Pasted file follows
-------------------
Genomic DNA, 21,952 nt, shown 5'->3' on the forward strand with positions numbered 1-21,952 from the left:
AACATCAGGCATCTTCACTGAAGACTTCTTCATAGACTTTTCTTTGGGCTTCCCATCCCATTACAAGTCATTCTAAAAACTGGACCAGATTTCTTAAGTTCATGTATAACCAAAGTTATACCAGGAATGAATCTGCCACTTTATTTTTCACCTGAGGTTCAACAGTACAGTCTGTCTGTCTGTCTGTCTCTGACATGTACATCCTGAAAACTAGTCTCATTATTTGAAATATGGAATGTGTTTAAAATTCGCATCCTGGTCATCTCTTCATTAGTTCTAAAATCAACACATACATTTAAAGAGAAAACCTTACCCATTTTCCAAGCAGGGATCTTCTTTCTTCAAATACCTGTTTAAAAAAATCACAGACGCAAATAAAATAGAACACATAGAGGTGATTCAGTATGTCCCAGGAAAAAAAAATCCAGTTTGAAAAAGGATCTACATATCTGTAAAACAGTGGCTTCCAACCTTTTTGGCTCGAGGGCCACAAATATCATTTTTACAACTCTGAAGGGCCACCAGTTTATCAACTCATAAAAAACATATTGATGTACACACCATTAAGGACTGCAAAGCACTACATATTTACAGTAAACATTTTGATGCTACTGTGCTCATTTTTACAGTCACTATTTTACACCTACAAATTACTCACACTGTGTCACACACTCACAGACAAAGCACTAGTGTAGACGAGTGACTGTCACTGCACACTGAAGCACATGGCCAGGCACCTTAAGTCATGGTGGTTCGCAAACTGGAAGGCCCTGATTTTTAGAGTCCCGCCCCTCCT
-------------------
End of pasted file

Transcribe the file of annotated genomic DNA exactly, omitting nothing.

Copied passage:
Genomic DNA, 21,952 nt, shown 5'->3' on the forward strand with positions numbered 1-21,952 from the left:
AACATCAGGCATCTTCACTGAAGACTTCTTCATAGACTTTTCTTTGGGCTTCCCATCCCATTACAAGTCATTCTAAAAACTGGACCAGATTTCTTAAGTTCATGTATAACCAAAGTTATACCAGGAATGAATCTGCCACTTTATTTTTCACCTGAGGTTCAACAGTACAGTCTGTCTGTCTGTCTGTCTCTGACATGTACATCCTGAAAACTAGTCTCATTATTTGAAATATGGAATGTGTTTAAAATTCGCATCCTGGTCATCTCTTCATTAGTTCTAAAATCAACACATACATTTAAAGAGAAAACCTTACCCATTTTCCAAGCAGGGATCTTCTTTCTTCAAATACCTGTTTAAAAAAATCACAGACGCAAATAAAATAGAACACATAGAGGTGATTCAGTATGTCCCAGGAAAAAAAAATCCAGTTTGAAAAAGGATCTACATATCTGTAAAACAGTGGCTTCCAACCTTTTTGGCTCGAGGGCCACAAATATCATTTTTACAACTCTGAAGGGCCACCAGTTTATCAACTCATAAAAAACATATTGATGTACACACCATTAAGGACTGCAAAGCACTACATATTTACAGTAAACATTTTGATGCTACTGTGCTCATTTTTACAGTCACTATTTTACACCTACAAATTACTCACACTGTGTCACACACTCACAGACAAAGCACTAGTGTAGACGAGTGACTGTCACTGCACACTGAAGCACATGGCCAGGCACCTTAAGTCATGGTGGTTCGCAAACTGGAAGGCCCTGATTTTTAGAGTCCCGCCCCTCCT